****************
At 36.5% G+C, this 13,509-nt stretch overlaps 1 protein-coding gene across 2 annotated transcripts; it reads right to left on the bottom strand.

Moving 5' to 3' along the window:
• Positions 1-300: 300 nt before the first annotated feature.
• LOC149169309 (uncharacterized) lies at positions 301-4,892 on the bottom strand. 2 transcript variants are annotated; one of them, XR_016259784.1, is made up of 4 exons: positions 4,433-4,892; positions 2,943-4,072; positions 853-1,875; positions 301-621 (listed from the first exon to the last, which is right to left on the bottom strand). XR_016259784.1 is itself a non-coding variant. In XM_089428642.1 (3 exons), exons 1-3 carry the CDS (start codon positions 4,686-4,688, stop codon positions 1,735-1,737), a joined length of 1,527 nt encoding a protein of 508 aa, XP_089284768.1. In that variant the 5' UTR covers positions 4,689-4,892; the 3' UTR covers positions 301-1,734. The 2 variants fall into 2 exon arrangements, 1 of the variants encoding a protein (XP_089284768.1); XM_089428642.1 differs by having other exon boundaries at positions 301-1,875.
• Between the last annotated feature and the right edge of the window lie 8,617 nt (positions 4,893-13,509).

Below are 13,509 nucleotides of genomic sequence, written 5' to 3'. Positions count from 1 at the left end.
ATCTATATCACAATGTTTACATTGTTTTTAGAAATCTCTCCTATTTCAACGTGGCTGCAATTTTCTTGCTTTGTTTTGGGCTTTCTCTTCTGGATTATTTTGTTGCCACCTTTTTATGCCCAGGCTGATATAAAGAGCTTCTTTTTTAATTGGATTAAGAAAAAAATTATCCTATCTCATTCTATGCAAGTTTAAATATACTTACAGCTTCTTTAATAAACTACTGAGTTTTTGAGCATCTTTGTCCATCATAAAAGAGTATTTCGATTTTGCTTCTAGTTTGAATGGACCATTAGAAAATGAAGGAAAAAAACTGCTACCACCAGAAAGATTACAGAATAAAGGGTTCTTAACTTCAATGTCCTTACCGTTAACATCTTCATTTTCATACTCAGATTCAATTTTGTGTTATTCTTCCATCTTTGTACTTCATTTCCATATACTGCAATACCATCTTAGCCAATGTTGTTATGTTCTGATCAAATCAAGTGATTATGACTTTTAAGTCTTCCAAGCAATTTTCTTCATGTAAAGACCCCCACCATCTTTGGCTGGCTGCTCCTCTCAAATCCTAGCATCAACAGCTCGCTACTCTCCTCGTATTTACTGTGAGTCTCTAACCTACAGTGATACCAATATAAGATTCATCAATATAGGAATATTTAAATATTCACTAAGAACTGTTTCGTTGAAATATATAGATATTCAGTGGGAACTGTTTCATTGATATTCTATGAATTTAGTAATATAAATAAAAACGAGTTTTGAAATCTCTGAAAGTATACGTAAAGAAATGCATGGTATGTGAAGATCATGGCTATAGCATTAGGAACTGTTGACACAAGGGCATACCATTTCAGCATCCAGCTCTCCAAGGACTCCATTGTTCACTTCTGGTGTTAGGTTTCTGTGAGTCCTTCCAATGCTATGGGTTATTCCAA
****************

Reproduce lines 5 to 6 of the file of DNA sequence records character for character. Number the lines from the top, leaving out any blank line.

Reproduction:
• Between the last annotated feature and the right edge of the window lie 8,617 nt (positions 4,893-13,509).

Below are 13,509 nucleotides of genomic sequence, written 5' to 3'. Positions count from 1 at the left end.